Skip directly to search Skip directly to A to Z list Skip directly to navigation Skip directly to page options Skip directly to site content


	desk worker looking at monitor, charts and figures

Inputs: Economic Factors

Many economic factors may affect work and workplace characteristics that in turn affect the risk of injury and illness. Examples of some of these factors are listed below. Some of these economic factors may be difficult to alter, but their health and safety consequences can often be addressed through health and safety measures. NIOSH and others are researching the impact of some of these factors. The following examples of some of the economic factors that affect worker safety and health include links to publications that illustrate their role. Note that the literature on some of these factors may be much more extensive and that the references given here are offered only as examples.

Market Conditions

Financial or Competitive Pressures: Companies that come under severe financial or competitive pressures may be tempted to save money in the short run by reducing attention to worker safety and health, even in cases where it improves economic results in the medium to long run. For example, rising fuel and energy costs may force companies, particularly small- to medium-sized companies, to divert monies that otherwise would be targeted for safety and health improvements to pay for rising operating costs in order to stay in business. Rising healthcare costs also may result in employers reducing or eliminating their contributions to worker healthcare plans.

Workforce Demographics

Aging Workers: The demographics of the working population have been changing dramatically. Many workers continue to work past “normal” retirement age by choice or necessity. The overall aging of the working U.S. population may result in higher risks of occupational injury and illness.

Non-English Speaking Workers: There are many immigrant and minority workers whose primary language is not English and who therefore may be less effectively trained and less aware of hazards and safe practices.

Employment Arrangements and Work Schedules

Unpaid Family Workers: Small agricultural operations may employ unpaid family workers (both young and old) to work on the farm, operate machinery or other equipment, or take care of livestock. This may result in increased injuries and illnesses. Long seasonal hours during planting and harvesting also may result in increased injuries.

24-7 Production Schedules: Many facilities in manufacturing, mining, chemical processing, and health care keep operations open 24 hours a day, 7 days a week. Consequently, more individuals work on rotating or permanent shifts across these hours. Often, this results in worker fatigue and sleep loss and may lead to increased incidence of injuries and illnesses.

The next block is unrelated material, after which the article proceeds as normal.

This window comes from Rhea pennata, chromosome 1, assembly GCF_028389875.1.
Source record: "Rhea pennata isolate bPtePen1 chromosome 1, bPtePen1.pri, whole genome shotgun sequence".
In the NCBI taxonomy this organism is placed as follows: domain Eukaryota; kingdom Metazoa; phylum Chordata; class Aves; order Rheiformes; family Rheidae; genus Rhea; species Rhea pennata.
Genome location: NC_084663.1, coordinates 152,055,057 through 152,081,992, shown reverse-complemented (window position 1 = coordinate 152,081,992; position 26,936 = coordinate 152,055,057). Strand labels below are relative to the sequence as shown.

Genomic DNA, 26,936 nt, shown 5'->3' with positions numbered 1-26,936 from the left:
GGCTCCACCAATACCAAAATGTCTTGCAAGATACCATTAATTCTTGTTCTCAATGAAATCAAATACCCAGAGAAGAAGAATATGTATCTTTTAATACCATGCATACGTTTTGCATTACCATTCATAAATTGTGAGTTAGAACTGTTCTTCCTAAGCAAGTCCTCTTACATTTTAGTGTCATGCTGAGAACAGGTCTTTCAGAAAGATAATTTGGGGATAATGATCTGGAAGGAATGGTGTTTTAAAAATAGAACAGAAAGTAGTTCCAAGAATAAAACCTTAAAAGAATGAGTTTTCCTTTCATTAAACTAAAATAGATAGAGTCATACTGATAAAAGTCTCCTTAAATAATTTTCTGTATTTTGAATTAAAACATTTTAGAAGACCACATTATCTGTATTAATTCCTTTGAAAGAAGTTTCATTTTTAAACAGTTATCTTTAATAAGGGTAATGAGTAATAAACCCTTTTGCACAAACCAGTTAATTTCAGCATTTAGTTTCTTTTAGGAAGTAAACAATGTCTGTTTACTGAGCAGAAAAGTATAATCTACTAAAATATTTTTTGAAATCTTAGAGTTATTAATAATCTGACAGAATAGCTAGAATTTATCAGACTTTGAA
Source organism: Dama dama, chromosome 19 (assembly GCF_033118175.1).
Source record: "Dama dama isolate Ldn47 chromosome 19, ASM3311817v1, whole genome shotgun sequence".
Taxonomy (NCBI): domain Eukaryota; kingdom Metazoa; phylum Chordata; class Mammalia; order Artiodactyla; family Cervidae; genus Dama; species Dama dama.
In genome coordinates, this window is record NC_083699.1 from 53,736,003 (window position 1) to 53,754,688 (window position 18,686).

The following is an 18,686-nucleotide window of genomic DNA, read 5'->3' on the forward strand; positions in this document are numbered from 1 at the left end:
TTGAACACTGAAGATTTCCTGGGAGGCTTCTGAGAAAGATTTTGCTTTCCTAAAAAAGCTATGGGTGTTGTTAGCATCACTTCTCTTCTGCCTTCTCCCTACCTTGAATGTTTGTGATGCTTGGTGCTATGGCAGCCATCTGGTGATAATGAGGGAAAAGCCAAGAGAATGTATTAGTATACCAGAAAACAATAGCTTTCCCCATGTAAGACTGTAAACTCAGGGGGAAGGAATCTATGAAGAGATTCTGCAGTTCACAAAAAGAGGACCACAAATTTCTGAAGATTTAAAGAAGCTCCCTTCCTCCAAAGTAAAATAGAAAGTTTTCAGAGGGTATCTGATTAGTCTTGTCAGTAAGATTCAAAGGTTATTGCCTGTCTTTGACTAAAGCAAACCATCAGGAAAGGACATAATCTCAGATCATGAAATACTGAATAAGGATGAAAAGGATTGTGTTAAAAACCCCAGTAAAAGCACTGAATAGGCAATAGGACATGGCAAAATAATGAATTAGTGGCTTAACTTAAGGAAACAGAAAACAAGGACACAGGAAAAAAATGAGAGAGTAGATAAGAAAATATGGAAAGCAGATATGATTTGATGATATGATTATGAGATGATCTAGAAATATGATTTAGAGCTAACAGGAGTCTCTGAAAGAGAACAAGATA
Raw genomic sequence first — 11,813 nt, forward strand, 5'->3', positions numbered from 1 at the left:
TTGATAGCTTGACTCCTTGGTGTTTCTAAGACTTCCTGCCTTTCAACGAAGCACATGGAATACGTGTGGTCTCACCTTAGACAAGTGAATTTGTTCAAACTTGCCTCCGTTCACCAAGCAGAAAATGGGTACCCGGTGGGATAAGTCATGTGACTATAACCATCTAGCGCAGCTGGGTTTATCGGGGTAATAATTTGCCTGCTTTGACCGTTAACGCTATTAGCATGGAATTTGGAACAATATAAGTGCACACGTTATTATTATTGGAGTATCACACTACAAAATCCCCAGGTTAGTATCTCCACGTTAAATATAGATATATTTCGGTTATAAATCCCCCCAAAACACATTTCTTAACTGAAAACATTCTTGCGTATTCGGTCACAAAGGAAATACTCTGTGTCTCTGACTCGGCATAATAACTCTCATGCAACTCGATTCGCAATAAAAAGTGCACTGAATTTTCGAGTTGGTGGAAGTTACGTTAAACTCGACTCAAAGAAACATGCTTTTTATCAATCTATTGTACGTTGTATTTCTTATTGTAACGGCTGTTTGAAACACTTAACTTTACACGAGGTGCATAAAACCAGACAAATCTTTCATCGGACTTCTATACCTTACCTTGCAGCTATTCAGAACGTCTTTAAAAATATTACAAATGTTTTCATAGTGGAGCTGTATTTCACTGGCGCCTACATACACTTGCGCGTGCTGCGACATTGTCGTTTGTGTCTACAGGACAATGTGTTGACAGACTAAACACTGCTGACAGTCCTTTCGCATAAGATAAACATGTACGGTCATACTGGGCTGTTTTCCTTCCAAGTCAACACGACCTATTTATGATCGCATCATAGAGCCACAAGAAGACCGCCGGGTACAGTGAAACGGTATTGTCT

Part-time Work: Individuals who work part-time, intermittently, or under contract are not offered the same benefits as those enjoyed by full-time workers and therefore may have to work long hours or at multiple jobs.

Productivity Incentives: Some workers in construction, agriculture, and other sectors are paid by the job or in proportion to the quantity of their work output and therefore may be tempted to cut corners on safety to get the job done quickly.

Emerging Technologies and Management Trends

Nanotechnology: New technologies may adversely affect worker safety and health in unknown ways. For example, the rapid growth of nanotechnology exposes workers to engineered nano-particles whose effect on worker health has not yet been fully understood.

New Security Measures: Implementation of security measures at airports, border crossings, and port facilities may raise worker stress levels and expose workers to new risks resulting from new technology and major staffing changes.

Production Models: Just-in-Time and Lean Manufacturing are business models that attempt to minimize production wastes such as excessive inventory, unneeded transport or processing, overproduction, and product defects. Questions have been posed about the possibility that pressures created through close coordination of production tasks and deliveries might affect worker safety and health. In addition, the nature of job design and training in these systems could also affect worker safety and health positively or negatively.